Latest News

Mindfulness in nature versus mindfulness indoors, latest UK research is revealing

1st July 2021

TRADITIONAL mindfulness practice versus forest bathing nature therapy, is one better for you than the other?  Both practices involve spending reflective time to quieten the mind. However, the key difference between the two disciplines is that forest bathing is usually spent outside in a woodland environment, bathing in the aromas of the oils emitted from the plants and trees, whilst a mindfulness meditation practice usually takes place indoors.   

Both practices are beneficial, but researchers from the University of Derby and the University of Birmingham decided to investigate whether one of these traditional Eastern practices might be more beneficial than the other?  

With the impact of the Covid-19 pandemic reaching far and wide, people around the world have been looking for techniques to cope with increasing stress, anxiety, and mental health challenges. There has been a significant uptake in spending more time out in nature and exploring different mindfulness and meditation techniques. After all, the yogis have been talking about mindfulness for centuries, so there must be something beneficial in it.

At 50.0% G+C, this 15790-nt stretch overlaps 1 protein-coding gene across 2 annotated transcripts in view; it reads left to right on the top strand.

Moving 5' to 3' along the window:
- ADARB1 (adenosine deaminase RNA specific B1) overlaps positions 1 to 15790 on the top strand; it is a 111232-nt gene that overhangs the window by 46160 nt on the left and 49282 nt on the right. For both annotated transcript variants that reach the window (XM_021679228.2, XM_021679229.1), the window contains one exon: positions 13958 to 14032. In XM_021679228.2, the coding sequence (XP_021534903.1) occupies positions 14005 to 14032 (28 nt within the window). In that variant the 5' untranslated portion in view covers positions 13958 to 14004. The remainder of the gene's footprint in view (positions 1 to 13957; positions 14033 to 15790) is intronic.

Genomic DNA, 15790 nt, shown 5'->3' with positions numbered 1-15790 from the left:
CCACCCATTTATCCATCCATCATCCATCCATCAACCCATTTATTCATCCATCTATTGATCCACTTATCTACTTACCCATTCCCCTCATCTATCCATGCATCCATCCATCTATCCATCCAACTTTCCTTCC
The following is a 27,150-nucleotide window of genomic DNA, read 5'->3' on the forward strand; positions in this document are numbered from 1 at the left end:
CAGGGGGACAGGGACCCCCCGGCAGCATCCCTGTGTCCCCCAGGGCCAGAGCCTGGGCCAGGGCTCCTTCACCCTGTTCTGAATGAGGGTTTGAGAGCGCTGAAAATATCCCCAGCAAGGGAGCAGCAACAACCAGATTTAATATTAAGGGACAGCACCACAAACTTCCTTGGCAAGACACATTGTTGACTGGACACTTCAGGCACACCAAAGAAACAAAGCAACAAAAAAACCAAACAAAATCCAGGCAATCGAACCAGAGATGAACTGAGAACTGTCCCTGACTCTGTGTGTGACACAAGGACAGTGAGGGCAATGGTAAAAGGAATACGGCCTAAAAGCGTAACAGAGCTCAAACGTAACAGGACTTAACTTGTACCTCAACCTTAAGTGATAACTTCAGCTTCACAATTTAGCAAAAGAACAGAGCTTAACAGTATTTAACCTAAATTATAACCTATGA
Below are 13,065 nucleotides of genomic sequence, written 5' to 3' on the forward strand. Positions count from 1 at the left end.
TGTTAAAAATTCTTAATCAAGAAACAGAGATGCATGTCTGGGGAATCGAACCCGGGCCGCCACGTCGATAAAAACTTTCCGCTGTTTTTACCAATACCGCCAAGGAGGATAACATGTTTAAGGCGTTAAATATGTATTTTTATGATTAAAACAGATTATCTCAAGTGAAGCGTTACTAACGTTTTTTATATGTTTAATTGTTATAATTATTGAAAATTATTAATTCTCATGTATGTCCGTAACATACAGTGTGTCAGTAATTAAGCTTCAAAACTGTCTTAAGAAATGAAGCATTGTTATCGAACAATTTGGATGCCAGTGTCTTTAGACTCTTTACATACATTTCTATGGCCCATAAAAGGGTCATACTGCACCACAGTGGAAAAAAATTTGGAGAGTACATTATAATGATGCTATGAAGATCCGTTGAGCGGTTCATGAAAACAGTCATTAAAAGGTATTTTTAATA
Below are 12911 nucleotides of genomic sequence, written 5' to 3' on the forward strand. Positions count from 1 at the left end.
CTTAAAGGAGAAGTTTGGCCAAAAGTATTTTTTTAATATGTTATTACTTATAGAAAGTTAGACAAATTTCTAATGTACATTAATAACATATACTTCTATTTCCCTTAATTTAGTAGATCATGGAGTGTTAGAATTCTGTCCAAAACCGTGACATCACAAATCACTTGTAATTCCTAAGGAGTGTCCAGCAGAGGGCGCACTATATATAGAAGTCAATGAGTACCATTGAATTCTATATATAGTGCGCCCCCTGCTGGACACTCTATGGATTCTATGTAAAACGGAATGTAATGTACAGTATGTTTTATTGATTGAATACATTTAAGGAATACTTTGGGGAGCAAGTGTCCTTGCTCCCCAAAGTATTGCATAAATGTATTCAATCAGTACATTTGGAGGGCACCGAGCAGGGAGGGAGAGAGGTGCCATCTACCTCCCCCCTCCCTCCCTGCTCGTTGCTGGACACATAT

Previous research studies have evidenced that both produce wellbeing benefits, including reduced levels of anxiety, depression, and rumination on problems.  

During April 2021, the researchers carried out a study Comparing Mindfulness and Shinrin-Yoku (Forest Bathing): Practitioners’ Perspectives. The researchers interviewed practitioners of both Mindfulness and Forest Bathing and asked how the two practices were similar and different, their strengths and weaknesses, and how their clients typically found both practices. 

Published on 15th June 2021, these findings are the first to convey a key distinction between the two practices. Mindfulness involves directing our attention ‘inward’ to our thoughts. However, having an inward focus is not always a pleasant experience if you are feeling self-critical, experiencing low mood, or are worrying about problems.